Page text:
Tuesday, December 4, 2012

"Who is Mormon? Come here!"

Testimony of Diana Kyan, Matsumoto Branch, submitted by Elder and Sister Matsuhashi

About forty years ago, I was attending a Catholic high school in a rural area of the Philippines.  I was 14 when my sister introduced me to the Gospel, and the missionaries taught me the discussions.  They answered many questions I had had since I was a small child, and I decided to join the Church of Jesus Christ of Latter-day Saints.  From then on, I would visit the homes of less-active members and young investigators with the missionaries.

I knew that my classmates saw me with missionaries, but because I was determined that I would “never change my faith, no matter what,” I did not worry.

Sister Diana
One day, at a morning assembly, the principal, who was a nun, demanded to the whole school, “Who among you is Mormon?”  My classmate whispered to me, “It’s you!  You need to go!”  because she knew I was a Latter-day Saint.  I was very embarrassed.  “Who is Mormon?  Come here!  Tell us if you are doing something good!”  The principal said harshly to the 500 students.

I wondered, “Why is she doing this?”  I felt angry inside, but I had been taught to show respect to those senior to me, so I pushed it away.  In my heart, I exclaimed, “You can say anything, but I’m not going to change my mind!”  I’m sure the principal would have been very surprised I had such strong determination in such a circumstance.

Since that day, word spread to the whole school that I was a Latter-day Saint.  My peers started calling me names.  It was a difficult time for me, but my best friend never called me names.  After a while, my friend asked me if I was still a Mormon.  I said without hesitation, “Yes, and I will be for the rest of my life!”

During that difficult time, I received much encouragement from the Young Women’s Theme, to “stand as a witness of God at all times and in all thinks, and in all places.”  This phrase always came to my mind and sustained me, and I continuously felt God’s hand helping me.

I was only able to go to school three days a week, due to family circumstances, but my grades were at the top of the class.  One day, the principal came to me and said, “Would you like to lead the choir at the graduation ceremony?”  I was flattered that she had extended this offer despite that she knew I was a Mormon.  I decided to accept her offer.  Since then, she never said anything bad about the Church, and we became very close.

Now, anyone of any faith can attend the school.  I have the determination to fear nothing.  I know that God knows how we can grow more and guides us to achieve it.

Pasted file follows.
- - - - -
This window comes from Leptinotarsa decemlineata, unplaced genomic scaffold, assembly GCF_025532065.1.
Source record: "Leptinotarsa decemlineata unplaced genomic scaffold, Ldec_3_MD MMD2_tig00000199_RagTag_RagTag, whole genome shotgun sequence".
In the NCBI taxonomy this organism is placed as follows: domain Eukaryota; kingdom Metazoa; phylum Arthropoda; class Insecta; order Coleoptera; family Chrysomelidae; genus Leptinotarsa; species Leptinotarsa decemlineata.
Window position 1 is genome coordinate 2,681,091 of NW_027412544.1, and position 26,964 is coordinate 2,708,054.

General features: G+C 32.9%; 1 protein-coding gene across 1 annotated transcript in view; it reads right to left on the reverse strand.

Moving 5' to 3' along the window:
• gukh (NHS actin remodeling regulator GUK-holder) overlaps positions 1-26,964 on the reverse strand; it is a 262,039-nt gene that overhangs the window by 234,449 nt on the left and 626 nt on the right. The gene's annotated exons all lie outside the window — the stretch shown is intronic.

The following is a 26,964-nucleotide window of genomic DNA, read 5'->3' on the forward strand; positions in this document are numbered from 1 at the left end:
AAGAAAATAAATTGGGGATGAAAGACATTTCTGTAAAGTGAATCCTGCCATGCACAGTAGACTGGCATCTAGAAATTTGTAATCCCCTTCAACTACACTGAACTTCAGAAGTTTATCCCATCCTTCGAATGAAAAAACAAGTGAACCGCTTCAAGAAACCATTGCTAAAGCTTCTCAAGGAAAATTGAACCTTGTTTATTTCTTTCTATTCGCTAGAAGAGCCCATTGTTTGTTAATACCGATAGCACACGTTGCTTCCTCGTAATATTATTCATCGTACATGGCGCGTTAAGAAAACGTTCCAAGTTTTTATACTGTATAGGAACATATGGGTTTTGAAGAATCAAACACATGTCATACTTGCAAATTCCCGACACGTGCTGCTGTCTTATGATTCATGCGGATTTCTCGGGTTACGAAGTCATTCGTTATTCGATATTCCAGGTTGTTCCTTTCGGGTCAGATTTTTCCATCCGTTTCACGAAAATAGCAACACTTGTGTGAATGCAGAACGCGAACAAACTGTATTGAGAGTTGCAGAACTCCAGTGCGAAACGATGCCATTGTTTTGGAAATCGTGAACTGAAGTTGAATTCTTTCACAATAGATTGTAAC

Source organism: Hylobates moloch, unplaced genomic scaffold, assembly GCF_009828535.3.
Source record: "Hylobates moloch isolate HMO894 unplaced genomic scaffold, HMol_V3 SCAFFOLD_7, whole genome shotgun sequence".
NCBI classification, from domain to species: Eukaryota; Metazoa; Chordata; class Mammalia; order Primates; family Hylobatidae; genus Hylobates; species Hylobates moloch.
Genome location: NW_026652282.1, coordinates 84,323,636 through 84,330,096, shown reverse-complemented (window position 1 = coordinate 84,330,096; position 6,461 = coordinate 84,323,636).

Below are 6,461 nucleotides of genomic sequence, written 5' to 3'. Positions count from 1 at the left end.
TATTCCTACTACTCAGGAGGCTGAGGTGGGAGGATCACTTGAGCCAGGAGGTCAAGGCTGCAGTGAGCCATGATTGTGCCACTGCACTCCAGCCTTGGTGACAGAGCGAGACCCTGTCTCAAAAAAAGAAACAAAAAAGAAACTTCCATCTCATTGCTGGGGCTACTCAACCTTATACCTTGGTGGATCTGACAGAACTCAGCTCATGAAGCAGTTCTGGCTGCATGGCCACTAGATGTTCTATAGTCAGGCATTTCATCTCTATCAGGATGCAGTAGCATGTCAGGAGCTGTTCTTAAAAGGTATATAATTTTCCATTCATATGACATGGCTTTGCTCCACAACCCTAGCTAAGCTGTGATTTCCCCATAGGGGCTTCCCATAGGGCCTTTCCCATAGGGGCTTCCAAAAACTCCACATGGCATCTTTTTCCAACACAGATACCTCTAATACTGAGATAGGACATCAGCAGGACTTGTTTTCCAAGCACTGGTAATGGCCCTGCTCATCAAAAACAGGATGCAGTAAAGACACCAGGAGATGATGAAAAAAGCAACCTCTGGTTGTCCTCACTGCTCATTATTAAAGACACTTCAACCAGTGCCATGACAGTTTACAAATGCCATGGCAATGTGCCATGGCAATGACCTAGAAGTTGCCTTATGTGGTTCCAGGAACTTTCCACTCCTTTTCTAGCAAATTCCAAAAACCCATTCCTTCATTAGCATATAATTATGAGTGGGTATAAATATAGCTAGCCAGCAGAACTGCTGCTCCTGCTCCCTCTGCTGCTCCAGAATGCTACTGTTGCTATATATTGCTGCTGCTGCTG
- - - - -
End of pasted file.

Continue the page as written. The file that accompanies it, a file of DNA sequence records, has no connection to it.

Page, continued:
Diana Shimai with Sister and Elder Matsuhashi,
wonderful missionaries in Matsumoto.

November Transfers, 2012

The last transfer of the year.  But the same emotions accompany it, as with every transfer.  Oh, how we hate to let go of these four wonderful, experienced, mature and amazing missionaries.  And the only consolation is that we are  getting three new missionaries.  They will never be able to replace those who left, but they will be strong and wonderful in their own right.

So, our warm goodbyes to:
Seated from left:  Elder Amussen, Elder Kishi, and Elder Kusume
Standing:  President Baird, Sister Baird, Sister Nishimuro
Elder Ibuki Kishi

Elder Kishi has a talent for singing, cutting paper into wonderful animals and shapes, 
juggling and card tricks.  He is cheerful and positive and makes friends with everyone.  
Children especially love it when he is around.  He is a hard worker and has a strong testimony.

Elder Kaneko and Elder Kishi--
Out standing in their field.

Elder Kishi loves swords.
Elder Matson on the left.

Elder Berrett and Elder Kishi contemplating the universe.
(Or maybe waiting for a train.)
Elder Yuichiro Kusume

From left, Elder Soliai, Elder Kusume, and Elder Kishi
Elder Kusume at Cherry Blossom Time.
Elder Kusume is very open with everyone.  He is a hard worker and 
can easily gain the trust of people.  He is very easy to get along with, according to 
one elder who knows him well.   He is also a good cook.

Elder Cameron Amussen
Elder Amussen, on left, looks solemn, but he's just wishing they'd
quit taking pictures so he could dig into that great lasagna.
Also, Sister Nishimuro, Elder Kishi, Elder Kusume

Elder Amussen on left, with Elder Dunn
They have just told this sister about the Book of Mormon
and she has invited them to dinner.
Elder Amussen became very good with the Japanese language. Before his mission, he had a goal of learning Japanese, and a goal of serving a mission.  He felt the Lord had His eye on him when he found out he would be able to do both at the same time.

Sister Asahi Nishimuro

Sister Eguchi and Sister Nishimuro (on right)

Aren't they beautiful!
Sister Nishimuro (left) and Sister Eguchi.